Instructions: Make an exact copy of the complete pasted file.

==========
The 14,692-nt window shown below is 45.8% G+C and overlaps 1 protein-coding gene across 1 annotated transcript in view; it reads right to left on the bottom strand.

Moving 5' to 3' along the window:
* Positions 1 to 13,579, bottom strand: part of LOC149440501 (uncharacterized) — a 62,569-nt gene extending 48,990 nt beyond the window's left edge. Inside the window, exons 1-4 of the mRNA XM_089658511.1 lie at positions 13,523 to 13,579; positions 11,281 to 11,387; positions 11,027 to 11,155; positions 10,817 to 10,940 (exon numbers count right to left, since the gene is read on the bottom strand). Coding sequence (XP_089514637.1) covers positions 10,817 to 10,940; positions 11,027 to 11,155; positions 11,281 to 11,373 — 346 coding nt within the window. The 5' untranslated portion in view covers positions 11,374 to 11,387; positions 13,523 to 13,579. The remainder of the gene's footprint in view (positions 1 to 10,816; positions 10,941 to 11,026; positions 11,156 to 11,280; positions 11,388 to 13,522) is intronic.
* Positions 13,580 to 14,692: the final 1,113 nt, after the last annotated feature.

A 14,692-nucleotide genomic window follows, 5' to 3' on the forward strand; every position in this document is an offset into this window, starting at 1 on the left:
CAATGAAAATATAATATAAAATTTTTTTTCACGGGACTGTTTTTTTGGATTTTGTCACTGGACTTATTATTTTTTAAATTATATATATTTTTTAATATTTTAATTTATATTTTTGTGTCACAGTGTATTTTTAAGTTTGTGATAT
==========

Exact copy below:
The 14,692-nt window shown below is 45.8% G+C and overlaps 1 protein-coding gene across 1 annotated transcript in view; it reads right to left on the bottom strand.

Moving 5' to 3' along the window:
* Positions 1 to 13,579, bottom strand: part of LOC149440501 (uncharacterized) — a 62,569-nt gene extending 48,990 nt beyond the window's left edge. Inside the window, exons 1-4 of the mRNA XM_089658511.1 lie at positions 13,523 to 13,579; positions 11,281 to 11,387; positions 11,027 to 11,155; positions 10,817 to 10,940 (exon numbers count right to left, since the gene is read on the bottom strand). Coding sequence (XP_089514637.1) covers positions 10,817 to 10,940; positions 11,027 to 11,155; positions 11,281 to 11,373 — 346 coding nt within the window. The 5' untranslated portion in view covers positions 11,374 to 11,387; positions 13,523 to 13,579. The remainder of the gene's footprint in view (positions 1 to 10,816; positions 10,941 to 11,026; positions 11,156 to 11,280; positions 11,388 to 13,522) is intronic.
* Positions 13,580 to 14,692: the final 1,113 nt, after the last annotated feature.

A 14,692-nucleotide genomic window follows, 5' to 3' on the forward strand; every position in this document is an offset into this window, starting at 1 on the left:
CAATGAAAATATAATATAAAATTTTTTTTCACGGGACTGTTTTTTTGGATTTTGTCACTGGACTTATTATTTTTTAAATTATATATATTTTTTAATATTTTAATTTATATTTTTGTGTCACAGTGTATTTTTAAGTTTGTGATAT